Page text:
How do you define your firm’s culture and how important is that culture to you?
We have a very collaborative, supportive, family-based culture in the firm. I am not saying this because I am the managing partner, but it has been described as such by outsiders who have observed us and it is a culture that I am very proud of and invest in maintaining.
As managing partner, what’s the main change you’ve made that has benefitted clients?
We have streamlined many of the supporting processes and roles in order to (i) deliver on the strategic plan and (ii) provide the best support to the staff to allow them to provide exceptional service to the client.
How do you split your time between fee earning and management?
This is difficult especially as I have an open door management policy. I have tried many different methods – e.g. specific days or times for client work and others for management issues.
I find doing client work very early in the morning, which often means from home and before I get to the office, works best and I have excellent support from secretaries, paralegals, and associates.
What are the biggest challenges facing BVI firms and how are you tackling them?
The biggest challenges are the external threats to the industry such as the possibility of EU blacklisting which we are in the middle of dealing with.
We tackle such threats by working very closely with the government on legislation and policies to address such threats and by advising clients in a very clear and precise way on how to handle such threats.
With the recent establishment of a New York office, the firm is one of the few offshore firms to make this step into the US. What advantages has this move given you?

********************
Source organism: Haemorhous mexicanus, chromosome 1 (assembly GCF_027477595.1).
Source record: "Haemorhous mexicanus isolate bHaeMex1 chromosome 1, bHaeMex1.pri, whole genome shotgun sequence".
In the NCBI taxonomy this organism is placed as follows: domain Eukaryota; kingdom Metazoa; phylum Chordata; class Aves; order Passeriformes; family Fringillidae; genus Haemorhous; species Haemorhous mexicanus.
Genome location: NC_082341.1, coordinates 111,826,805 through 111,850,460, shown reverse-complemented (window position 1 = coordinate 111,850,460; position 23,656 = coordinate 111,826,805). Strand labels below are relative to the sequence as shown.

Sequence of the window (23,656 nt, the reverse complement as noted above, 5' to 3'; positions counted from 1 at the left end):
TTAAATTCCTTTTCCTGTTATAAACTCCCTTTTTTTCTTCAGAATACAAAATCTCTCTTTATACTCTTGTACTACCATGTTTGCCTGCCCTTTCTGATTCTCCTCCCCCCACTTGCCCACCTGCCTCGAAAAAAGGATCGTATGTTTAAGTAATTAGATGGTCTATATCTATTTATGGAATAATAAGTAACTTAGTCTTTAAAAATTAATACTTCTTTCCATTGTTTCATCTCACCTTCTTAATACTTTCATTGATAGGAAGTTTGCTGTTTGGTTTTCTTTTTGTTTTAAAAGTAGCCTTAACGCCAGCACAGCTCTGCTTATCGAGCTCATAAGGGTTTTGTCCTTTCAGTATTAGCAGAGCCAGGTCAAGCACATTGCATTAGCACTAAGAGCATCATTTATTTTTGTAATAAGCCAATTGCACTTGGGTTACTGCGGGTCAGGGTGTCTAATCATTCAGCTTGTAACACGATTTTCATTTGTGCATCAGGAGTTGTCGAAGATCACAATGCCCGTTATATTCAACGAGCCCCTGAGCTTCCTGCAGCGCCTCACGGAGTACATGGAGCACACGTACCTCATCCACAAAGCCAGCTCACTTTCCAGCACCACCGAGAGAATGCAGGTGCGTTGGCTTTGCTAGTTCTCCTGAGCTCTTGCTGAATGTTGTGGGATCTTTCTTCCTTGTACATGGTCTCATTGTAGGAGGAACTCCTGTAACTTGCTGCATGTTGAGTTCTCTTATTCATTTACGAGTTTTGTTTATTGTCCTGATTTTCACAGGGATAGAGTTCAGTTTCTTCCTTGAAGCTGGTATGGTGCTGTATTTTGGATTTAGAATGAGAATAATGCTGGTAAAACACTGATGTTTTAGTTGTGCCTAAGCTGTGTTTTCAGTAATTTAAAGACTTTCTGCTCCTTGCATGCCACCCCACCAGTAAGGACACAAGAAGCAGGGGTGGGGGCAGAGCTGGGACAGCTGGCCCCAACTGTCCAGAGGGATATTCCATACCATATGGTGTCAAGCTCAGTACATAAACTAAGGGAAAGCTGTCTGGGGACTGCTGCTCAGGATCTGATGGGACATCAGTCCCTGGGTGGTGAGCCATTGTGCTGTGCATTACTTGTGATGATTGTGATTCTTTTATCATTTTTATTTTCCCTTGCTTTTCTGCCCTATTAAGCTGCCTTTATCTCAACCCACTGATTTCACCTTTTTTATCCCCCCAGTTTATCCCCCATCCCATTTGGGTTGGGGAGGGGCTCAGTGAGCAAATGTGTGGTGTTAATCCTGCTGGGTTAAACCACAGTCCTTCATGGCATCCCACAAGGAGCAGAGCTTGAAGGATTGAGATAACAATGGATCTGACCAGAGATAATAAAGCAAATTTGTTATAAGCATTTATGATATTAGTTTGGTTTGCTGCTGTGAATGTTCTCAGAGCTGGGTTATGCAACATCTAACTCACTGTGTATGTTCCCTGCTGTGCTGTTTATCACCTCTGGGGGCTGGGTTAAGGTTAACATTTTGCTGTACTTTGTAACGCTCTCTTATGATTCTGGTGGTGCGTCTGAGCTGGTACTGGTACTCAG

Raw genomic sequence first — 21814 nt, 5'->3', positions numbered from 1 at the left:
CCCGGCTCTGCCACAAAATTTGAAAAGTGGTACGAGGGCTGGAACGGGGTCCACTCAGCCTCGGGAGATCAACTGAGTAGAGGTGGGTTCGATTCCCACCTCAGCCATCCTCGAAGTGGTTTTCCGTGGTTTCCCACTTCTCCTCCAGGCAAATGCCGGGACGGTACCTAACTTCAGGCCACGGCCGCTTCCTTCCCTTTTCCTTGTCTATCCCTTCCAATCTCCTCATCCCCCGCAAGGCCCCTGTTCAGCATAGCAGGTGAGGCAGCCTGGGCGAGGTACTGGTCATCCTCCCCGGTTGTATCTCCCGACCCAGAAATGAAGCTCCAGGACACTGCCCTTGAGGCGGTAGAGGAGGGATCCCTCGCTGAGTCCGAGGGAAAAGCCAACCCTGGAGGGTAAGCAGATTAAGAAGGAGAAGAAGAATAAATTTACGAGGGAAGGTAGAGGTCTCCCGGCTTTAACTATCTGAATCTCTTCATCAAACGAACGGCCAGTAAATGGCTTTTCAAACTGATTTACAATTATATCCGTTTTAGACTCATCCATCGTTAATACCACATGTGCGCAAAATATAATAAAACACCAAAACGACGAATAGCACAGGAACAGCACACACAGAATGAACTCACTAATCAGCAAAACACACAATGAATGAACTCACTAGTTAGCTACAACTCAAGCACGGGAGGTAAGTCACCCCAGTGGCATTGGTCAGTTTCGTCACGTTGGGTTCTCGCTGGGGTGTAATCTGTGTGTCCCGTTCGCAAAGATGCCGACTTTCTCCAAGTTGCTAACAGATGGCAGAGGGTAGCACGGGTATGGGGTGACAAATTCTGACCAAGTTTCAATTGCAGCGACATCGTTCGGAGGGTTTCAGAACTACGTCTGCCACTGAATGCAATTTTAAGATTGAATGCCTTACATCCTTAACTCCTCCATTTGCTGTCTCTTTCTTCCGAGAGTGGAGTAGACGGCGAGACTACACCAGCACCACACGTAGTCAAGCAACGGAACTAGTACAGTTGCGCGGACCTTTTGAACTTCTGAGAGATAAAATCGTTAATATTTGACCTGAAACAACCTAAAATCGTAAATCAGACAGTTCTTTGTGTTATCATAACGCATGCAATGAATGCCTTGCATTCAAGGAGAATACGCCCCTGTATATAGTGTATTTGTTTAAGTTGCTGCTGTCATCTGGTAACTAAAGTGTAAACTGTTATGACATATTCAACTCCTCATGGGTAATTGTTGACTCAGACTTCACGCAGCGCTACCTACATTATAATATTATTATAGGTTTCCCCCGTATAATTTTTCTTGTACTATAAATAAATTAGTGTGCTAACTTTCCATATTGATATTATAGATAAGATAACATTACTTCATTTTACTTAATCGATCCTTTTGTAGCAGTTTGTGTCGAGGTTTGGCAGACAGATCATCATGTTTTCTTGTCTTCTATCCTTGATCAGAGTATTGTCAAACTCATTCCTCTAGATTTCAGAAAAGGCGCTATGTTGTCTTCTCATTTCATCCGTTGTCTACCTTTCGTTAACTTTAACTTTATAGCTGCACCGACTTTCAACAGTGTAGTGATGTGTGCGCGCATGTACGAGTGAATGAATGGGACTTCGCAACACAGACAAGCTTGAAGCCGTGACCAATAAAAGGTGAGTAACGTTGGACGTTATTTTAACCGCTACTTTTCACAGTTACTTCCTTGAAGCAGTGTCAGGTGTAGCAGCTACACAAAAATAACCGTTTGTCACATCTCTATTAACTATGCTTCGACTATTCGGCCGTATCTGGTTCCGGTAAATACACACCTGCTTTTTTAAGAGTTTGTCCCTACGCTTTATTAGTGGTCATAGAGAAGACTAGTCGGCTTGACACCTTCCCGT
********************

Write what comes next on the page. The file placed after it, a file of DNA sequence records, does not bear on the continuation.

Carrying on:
The New York office puts us blocks away from many of our key clients. We are in a position to meet and work with them at their convenience and to seek opportunities that we may not have found had we not been on the ground.
What do you think are the top three things most clients want and why?
Responsiveness; clear, concise advice; and the ability to think outside the box.
What do you think lawyers generally could be better at?
Mentoring and passing knowledge from one level to another. The best knowledge management systems cannot capture all aspects of the practice. A lot of this information and understanding is simply known by the attorney and can only be passed on with mentoring and training.
What have you found is the best way to retain talent – both at partner and associate levels?
Giving them a clear understanding of the mission and vision of the firm and their role in the bigger picture. Information and the sense of knowing where you stand, your purpose, and contribution goes a far way in retaining talent.
How do we get more women into leadership roles in firms?
By women being mentors to other women. Guidance on legal and non legal soft skills from those who are established and viewed as role models is essential in creating new leaders.
What advice would you give to those, particularly women, just starting out in law?
Listen, learn, be focused, and don’t be afraid to ask questions as learning the practice of law has just begun.